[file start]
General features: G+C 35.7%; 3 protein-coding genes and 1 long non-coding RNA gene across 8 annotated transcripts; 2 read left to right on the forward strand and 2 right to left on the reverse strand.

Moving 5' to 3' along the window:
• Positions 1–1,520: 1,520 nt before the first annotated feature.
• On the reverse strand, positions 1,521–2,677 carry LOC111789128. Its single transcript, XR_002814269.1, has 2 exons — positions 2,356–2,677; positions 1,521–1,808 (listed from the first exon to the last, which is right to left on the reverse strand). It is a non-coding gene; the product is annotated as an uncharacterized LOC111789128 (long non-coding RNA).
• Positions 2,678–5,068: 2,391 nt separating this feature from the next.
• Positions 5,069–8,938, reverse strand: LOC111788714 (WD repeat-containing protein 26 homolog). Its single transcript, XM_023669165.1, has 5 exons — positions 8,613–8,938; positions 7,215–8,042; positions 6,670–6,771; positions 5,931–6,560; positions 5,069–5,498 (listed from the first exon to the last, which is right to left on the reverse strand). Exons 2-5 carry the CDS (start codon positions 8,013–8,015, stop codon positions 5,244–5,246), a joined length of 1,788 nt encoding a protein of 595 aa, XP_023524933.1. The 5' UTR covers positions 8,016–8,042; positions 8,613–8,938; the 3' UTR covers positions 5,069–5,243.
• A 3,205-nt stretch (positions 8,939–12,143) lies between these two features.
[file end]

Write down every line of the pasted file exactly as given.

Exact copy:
General features: G+C 35.7%; 3 protein-coding genes and 1 long non-coding RNA gene across 8 annotated transcripts; 2 read left to right on the forward strand and 2 right to left on the reverse strand.

Moving 5' to 3' along the window:
• Positions 1–1,520: 1,520 nt before the first annotated feature.
• On the reverse strand, positions 1,521–2,677 carry LOC111789128. Its single transcript, XR_002814269.1, has 2 exons — positions 2,356–2,677; positions 1,521–1,808 (listed from the first exon to the last, which is right to left on the reverse strand). It is a non-coding gene; the product is annotated as an uncharacterized LOC111789128 (long non-coding RNA).
• Positions 2,678–5,068: 2,391 nt separating this feature from the next.
• Positions 5,069–8,938, reverse strand: LOC111788714 (WD repeat-containing protein 26 homolog). Its single transcript, XM_023669165.1, has 5 exons — positions 8,613–8,938; positions 7,215–8,042; positions 6,670–6,771; positions 5,931–6,560; positions 5,069–5,498 (listed from the first exon to the last, which is right to left on the reverse strand). Exons 2-5 carry the CDS (start codon positions 8,013–8,015, stop codon positions 5,244–5,246), a joined length of 1,788 nt encoding a protein of 595 aa, XP_023524933.1. The 5' UTR covers positions 8,016–8,042; positions 8,613–8,938; the 3' UTR covers positions 5,069–5,243.
• A 3,205-nt stretch (positions 8,939–12,143) lies between these two features.